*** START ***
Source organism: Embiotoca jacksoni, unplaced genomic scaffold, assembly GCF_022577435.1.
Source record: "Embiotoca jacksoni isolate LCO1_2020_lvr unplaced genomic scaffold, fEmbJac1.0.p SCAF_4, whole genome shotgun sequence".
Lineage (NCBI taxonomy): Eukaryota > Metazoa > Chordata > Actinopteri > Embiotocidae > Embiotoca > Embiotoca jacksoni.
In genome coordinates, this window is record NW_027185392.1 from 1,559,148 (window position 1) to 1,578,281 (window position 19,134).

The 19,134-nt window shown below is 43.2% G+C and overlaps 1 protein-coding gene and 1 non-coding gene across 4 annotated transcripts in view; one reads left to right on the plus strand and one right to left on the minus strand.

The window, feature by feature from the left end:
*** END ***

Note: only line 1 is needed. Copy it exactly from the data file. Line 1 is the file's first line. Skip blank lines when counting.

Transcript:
Source organism: Embiotoca jacksoni, unplaced genomic scaffold, assembly GCF_022577435.1.